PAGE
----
The introduction of the Express Storage Architecture (ESA) in vSAN 8 brings with it extraordinary new levels of performance and resource efficiency. The ESA can process and store data faster than ever before, all while using fewer resources to do so. But the question does occasionally come up, "How much capacity will be used for overheads in the vSAN ESA?"
This post will help explain how much capacity overhead to expect when using the ESA by using simple examples and rounded percentages. All official sizing exercises should use the vSAN ReadyNode sizer to give more precise and thorough guidance for your specific environment.
What are Storage Capacity Overheads?
Storage systems of all types use the additional capacity to accommodate the processing and storing of data. Even your laptop has file system overheads for metadata and uses free space for garbage collection and other administrative tasks.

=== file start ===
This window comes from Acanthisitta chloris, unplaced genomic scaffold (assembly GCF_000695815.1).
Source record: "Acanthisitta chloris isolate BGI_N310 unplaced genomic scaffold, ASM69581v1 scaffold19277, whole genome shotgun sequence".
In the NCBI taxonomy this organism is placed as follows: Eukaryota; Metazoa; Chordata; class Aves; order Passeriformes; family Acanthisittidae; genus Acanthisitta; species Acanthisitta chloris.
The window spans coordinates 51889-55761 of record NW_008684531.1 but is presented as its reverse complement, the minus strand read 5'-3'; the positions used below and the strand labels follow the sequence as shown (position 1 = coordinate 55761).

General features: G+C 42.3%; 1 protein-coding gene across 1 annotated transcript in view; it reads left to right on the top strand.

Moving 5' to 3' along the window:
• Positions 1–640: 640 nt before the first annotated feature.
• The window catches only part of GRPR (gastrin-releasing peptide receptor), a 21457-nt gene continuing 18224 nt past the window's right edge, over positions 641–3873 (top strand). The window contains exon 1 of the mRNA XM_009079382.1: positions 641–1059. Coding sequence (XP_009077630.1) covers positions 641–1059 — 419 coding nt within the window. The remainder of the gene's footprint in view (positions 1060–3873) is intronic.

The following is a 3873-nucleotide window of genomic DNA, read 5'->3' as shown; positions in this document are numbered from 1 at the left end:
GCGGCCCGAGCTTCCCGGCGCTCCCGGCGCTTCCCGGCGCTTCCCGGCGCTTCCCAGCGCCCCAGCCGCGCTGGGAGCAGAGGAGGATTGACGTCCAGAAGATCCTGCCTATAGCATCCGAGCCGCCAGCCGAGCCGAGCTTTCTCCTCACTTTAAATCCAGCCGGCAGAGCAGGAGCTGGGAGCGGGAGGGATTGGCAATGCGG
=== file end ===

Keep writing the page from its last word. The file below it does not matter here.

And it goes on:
With highly scalable and resilient enterprise storage systems, the term "capacity overhead" generally refers to the capacity used for administrative purposes by a storage system. It typically consists of the following:
- Metadata, filesystems, and other information that is used to help process, store, and retrieve data.
- The capacity needed to ensure the primary data stored is resilient against failures.
Sometimes these overheads are global and deducted from the total capacity of the storage system to provide a total usable free capacity for the consumption of data. Other types of overheads are deducted from the total capacity as new data is written.